With the Capital One data breach in the news, we wanted to offer some tips on how people can protect their data online and not become a victim to scammers and hackers.
Cybersecurity attacks are increasing both in frequency and scale on large corporations. Even though these companies have resources available to increase their security measures, cybersecurity is often not considered a priority. The takeaway is that we need to be proactive with our own security, credit and privacy.
The first thing we recommend is to request a free credit report and review it at least once a year. This can be accomplished by going to www.annualcreditreport.com and downloading your credit report. You can also sign up to have your credit monitored through a trusted service.
If a data breach has directly impacted you, consider placing a freeze on your credit with the credit bureaus. Additionally, we recommend signing up for alerts at your financial institutions, to ensure you are notified of withdrawals and charges that exceed a certain amount.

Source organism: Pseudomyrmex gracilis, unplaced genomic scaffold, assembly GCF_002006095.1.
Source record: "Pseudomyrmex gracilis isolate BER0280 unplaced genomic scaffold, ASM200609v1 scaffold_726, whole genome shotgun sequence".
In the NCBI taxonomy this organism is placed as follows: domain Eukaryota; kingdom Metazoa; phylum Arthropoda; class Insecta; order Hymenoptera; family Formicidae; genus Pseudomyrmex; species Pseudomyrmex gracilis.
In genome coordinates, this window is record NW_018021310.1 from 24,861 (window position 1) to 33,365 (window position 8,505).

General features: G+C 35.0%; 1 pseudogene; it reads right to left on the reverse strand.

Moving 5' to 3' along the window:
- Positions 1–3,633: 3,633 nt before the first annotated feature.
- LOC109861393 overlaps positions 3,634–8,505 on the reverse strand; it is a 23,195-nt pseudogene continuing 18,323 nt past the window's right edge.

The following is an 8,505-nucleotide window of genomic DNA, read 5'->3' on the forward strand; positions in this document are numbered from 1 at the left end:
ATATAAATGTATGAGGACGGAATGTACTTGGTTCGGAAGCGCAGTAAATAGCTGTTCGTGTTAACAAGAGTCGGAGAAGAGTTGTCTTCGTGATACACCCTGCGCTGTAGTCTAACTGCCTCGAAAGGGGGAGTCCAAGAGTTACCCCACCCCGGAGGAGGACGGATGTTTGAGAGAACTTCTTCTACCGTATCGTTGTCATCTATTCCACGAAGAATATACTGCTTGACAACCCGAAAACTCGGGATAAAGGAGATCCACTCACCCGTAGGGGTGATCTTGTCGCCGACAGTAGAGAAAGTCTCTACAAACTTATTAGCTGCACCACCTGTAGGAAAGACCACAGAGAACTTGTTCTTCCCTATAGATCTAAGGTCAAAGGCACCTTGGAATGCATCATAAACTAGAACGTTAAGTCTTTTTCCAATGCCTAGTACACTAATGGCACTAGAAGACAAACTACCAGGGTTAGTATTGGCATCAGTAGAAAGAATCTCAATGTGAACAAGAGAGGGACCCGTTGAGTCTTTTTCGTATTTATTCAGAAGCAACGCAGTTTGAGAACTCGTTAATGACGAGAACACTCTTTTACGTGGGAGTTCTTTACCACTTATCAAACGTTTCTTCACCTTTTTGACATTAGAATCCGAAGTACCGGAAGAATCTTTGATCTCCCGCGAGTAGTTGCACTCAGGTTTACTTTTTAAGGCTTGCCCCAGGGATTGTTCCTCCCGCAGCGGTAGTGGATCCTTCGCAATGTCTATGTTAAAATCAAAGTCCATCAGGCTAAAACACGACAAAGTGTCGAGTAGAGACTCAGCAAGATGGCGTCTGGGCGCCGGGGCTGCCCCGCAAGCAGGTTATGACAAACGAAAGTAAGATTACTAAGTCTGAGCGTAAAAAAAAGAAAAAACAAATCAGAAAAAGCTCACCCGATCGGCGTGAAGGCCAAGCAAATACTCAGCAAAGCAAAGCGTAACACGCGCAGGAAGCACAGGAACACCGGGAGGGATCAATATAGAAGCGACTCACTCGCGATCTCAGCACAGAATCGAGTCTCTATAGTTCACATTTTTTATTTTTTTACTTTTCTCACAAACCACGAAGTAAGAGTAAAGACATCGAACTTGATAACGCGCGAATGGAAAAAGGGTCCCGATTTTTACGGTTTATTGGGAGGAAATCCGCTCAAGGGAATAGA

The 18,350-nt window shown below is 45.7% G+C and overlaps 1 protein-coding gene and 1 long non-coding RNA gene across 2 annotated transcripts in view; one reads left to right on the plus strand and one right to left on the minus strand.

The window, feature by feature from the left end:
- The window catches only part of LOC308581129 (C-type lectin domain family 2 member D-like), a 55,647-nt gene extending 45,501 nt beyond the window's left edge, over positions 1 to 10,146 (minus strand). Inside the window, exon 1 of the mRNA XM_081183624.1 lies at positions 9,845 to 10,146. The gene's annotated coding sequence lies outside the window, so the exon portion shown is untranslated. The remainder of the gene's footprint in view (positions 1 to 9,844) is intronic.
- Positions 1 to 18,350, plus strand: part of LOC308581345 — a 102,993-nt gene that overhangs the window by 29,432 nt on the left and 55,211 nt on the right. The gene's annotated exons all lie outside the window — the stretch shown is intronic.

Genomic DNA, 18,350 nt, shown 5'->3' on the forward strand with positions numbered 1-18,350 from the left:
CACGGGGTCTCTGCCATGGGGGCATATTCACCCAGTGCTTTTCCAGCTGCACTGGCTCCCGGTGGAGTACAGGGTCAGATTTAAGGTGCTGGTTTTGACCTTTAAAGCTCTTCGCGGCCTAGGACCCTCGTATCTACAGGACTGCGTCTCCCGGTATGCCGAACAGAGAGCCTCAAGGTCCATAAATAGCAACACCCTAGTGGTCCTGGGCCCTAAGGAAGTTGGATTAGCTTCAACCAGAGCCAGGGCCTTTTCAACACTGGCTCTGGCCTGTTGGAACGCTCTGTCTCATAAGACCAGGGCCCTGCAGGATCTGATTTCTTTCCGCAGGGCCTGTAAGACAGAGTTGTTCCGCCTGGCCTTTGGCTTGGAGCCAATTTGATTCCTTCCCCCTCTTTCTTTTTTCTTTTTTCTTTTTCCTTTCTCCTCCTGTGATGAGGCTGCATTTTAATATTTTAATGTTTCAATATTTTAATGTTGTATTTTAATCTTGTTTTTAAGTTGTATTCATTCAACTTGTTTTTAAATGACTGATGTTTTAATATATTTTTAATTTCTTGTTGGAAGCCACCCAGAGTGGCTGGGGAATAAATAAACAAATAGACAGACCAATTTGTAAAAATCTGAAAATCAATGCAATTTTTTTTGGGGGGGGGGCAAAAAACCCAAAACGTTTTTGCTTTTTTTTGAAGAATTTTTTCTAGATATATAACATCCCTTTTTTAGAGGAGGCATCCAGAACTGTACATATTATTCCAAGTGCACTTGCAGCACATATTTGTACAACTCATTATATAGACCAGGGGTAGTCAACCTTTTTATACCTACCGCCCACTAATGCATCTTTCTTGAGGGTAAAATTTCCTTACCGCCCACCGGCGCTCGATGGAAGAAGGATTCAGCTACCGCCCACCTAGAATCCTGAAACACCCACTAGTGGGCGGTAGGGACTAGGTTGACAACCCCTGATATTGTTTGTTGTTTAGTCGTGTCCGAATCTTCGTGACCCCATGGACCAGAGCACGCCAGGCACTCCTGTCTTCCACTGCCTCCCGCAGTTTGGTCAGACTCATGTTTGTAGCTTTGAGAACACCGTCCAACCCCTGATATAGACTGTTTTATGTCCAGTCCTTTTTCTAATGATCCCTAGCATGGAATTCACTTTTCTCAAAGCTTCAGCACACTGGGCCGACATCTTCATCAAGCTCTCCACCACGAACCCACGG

Along the lines of protecting your personal security, it is important to note that we have seen an increase in email scams involving banks. With respect to these scams, don’t respond to calls, emails, or texts from people claiming to be creditors, banks or other financial institutions.
It is advised to not click links from emails or text messages. Instead, navigate to the official site directly. For example, when conducting financial transactions online or entering personal information, be sure the website is valid by checking if the domain matches the official domain of that respective institution. Secure websites will also display “https://“ which helps offer a vital layer of protection.
If the entity you conduct business with offers Multi-Factor Authentication, be sure to activate it on your account. This helps prevent a breach of your own data, especially if your credentials are compromised, because it requires additional methods to be able to log in successfully.
Lastly, for our commercial audience, we’ve had an influx of calls from our corporate clients—oftentimes when it’s too late—expressing an increase in payroll scams. The person in charge of the payroll is sent a legitimate-looking email to pay a fake invoice (otherwise known as a “phishing attack”. Read more about phishing here.) These fake transactions are difficult to trace and law enforcement agencies may not be able to investigate it, unless it meets a certain dollar amount. It is imperative that companies train their employees in spotting these ever-increasing scams.
As always, if you have a question or experience an issue either personally or professionally feel free to contact us for a free consultation at 714-406-3506.